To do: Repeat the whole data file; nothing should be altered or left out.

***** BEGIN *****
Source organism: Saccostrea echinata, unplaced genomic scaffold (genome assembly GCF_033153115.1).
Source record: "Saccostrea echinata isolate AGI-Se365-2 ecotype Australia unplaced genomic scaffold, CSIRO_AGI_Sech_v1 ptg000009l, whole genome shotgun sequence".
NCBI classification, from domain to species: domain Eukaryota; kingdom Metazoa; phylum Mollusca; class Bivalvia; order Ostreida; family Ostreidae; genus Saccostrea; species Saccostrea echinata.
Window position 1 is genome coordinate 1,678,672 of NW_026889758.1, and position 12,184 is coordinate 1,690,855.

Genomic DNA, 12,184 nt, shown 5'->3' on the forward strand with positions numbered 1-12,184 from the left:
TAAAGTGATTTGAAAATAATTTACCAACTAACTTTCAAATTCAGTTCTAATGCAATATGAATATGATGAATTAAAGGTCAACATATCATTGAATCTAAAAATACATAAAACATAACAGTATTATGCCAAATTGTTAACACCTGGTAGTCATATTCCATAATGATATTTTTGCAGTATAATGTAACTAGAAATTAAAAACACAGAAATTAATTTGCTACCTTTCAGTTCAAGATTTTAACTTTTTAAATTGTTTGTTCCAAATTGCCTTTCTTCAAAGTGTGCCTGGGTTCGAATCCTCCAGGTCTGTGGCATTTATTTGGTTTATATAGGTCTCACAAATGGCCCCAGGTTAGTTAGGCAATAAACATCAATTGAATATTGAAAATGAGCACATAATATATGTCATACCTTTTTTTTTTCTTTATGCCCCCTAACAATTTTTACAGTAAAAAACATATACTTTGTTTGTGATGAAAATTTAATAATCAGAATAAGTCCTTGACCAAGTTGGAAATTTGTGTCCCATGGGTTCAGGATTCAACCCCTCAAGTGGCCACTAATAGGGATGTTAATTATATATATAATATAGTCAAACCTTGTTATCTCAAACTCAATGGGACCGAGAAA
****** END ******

Source organism: Saccostrea echinata, unplaced genomic scaffold (genome assembly GCF_033153115.1).
Source record: "Saccostrea echinata isolate AGI-Se365-2 ecotype Australia unplaced genomic scaffold, CSIRO_AGI_Sech_v1 ptg000009l, whole genome shotgun sequence".
NCBI classification, from domain to species: domain Eukaryota; kingdom Metazoa; phylum Mollusca; class Bivalvia; order Ostreida; family Ostreidae; genus Saccostrea; species Saccostrea echinata.
Window position 1 is genome coordinate 1,678,672 of NW_026889758.1, and position 12,184 is coordinate 1,690,855.

Genomic DNA, 12,184 nt, shown 5'->3' on the forward strand with positions numbered 1-12,184 from the left:
TAAAGTGATTTGAAAATAATTTACCAACTAACTTTCAAATTCAGTTCTAATGCAATATGAATATGATGAATTAAAGGTCAACATATCATTGAATCTAAAAATACATAAAACATAACAGTATTATGCCAAATTGTTAACACCTGGTAGTCATATTCCATAATGATATTTTTGCAGTATAATGTAACTAGAAATTAAAAACACAGAAATTAATTTGCTACCTTTCAGTTCAAGATTTTAACTTTTTAAATTGTTTGTTCCAAATTGCCTTTCTTCAAAGTGTGCCTGGGTTCGAATCCTCCAGGTCTGTGGCATTTATTTGGTTTATATAGGTCTCACAAATGGCCCCAGGTTAGTTAGGCAATAAACATCAATTGAATATTGAAAATGAGCACATAATATATGTCATACCTTTTTTTTTTCTTTATGCCCCCTAACAATTTTTACAGTAAAAAACATATACTTTGTTTGTGATGAAAATTTAATAATCAGAATAAGTCCTTGACCAAGTTGGAAATTTGTGTCCCATGGGTTCAGGATTCAACCCCTCAAGTGGCCACTAATAGGGATGTTAATTATATATATAATATAGTCAAACCTTGTTATCTCAAACTCAATGGGACCGAGAAA